Today we travelled by Shinkansen to Sendai, one of the coastal areas in Japan hit particularly hard by the tsunami generated by the Great East Japan Earthquake in 2011. The area between Sendai airport and the coast was completely destroyed by the 10 metre tsunami.
Many of the horrifying images of the destruction seen around the world were filmed at Sendai and the completely bare strip of land between the coast and the airport brought home to everybody just how appalling the tsunami was when it struck. The airport is situated over 2 km from the coast and yet planes were left floating on the runway and people at the airport had to take refuge in the highest parts of the building to avoid being washed away. Everything between the airport and the coast was the subject of immeasurable damage.
There is no doubt that the mid winter conditions added to the sense of bleakness as the choir walked from the airport and explored the surrounding area on foot. Later, the group took taxis to several significant locations nearby including a school in a low lying area where people managed to survive by climbing to the roof.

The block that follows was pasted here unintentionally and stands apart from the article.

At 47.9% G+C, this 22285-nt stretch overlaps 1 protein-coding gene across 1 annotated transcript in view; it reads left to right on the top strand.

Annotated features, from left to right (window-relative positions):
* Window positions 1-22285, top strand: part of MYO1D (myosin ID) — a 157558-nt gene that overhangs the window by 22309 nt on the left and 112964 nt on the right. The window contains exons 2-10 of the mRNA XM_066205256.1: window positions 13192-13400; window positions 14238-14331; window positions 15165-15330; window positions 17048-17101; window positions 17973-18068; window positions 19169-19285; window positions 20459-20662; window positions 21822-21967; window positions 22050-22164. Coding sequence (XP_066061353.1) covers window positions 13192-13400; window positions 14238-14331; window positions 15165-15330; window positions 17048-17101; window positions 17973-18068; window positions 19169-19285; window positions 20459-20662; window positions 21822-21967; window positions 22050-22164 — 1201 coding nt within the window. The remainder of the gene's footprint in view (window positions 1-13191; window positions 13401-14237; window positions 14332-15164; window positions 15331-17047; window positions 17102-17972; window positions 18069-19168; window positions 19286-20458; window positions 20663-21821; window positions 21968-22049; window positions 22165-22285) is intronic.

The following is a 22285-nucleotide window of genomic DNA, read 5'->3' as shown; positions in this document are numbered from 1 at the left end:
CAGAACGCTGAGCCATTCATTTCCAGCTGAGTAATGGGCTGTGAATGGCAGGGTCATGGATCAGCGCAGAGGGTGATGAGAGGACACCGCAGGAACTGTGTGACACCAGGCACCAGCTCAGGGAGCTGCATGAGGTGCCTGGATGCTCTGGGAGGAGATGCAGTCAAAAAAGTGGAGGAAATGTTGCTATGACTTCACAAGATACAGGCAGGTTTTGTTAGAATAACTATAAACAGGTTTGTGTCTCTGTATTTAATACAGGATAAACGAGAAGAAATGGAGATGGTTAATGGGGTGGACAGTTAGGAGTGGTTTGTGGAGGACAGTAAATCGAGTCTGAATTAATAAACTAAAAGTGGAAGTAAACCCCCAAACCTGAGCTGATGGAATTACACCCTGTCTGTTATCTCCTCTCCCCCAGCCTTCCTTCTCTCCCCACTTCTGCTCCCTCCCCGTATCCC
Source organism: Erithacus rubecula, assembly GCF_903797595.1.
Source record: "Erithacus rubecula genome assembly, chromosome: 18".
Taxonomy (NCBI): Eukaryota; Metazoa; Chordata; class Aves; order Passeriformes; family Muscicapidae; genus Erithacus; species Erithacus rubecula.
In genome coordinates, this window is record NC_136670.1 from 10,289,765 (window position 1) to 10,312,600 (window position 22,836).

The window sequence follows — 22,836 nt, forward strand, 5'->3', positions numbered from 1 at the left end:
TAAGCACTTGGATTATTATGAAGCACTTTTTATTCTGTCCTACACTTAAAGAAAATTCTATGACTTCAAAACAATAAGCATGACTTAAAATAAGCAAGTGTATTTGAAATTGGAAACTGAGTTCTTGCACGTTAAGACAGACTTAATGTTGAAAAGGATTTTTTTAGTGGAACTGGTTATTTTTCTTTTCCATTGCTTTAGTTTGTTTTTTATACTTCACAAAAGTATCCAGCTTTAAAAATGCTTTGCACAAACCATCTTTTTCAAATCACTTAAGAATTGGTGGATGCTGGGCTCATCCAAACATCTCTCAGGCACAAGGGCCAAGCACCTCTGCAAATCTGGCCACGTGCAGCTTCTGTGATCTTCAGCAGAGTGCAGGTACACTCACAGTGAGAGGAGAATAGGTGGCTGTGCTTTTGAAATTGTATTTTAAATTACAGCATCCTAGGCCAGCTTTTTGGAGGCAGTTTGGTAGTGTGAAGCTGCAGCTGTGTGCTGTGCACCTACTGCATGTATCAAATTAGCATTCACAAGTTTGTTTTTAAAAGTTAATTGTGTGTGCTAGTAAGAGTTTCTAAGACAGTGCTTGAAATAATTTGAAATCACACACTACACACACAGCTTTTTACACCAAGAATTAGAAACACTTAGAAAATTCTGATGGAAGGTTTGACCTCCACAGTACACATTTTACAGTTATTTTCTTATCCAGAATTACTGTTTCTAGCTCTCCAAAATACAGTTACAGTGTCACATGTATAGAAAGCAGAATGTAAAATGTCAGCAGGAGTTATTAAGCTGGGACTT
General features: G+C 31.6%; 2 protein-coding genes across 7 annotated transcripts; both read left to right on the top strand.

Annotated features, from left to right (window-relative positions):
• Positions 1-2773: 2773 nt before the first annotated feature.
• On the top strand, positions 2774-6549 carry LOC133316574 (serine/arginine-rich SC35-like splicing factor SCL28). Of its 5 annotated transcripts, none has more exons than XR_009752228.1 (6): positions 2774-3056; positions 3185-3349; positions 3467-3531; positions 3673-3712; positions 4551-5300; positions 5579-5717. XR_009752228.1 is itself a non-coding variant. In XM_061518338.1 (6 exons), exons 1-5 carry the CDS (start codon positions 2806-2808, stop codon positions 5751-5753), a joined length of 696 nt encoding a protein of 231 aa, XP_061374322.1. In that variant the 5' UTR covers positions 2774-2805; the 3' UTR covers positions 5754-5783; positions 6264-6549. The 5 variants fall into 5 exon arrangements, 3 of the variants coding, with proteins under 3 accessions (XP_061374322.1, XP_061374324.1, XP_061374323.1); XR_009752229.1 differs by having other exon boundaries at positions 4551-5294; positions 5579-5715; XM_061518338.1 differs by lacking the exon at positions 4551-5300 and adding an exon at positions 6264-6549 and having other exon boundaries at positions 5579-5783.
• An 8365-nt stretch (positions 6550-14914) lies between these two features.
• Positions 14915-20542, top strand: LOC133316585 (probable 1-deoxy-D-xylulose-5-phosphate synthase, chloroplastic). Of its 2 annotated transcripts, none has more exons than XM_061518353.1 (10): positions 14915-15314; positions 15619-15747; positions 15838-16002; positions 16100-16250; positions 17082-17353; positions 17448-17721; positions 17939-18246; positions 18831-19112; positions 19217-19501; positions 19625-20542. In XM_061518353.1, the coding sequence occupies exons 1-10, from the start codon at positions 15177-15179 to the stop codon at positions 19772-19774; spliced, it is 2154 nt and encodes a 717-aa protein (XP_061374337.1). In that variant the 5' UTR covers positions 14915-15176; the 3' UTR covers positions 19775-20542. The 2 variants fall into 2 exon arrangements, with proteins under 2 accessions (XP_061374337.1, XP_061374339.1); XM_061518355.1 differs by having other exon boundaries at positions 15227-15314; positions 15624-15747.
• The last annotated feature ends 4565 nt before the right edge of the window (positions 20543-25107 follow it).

Following the Sendai visit, the group then travelled to Fukushima, the town that became famous in 2011 when the Daiichi nuclear power plant went into meltdown after a 13m wave overwhelmed the protecting seawall and the emergency power generators failed.
Despite some initial concerns about the safety of visiting Fukushima in 2013, all of the members of the group elected to be part of the final day’s performances in Fukushima. During our visit it was interesting to note that almost everyone we encountered had a geiger counter. Contrary to the many alarmist reports I had read online that claim the true extent of the radiation danger in Fukushima has been downplayed and even covered up by Japanese authorities, it was reassuring to note that the locals, who are highly skeptical of their government, are monitoring the situation closely.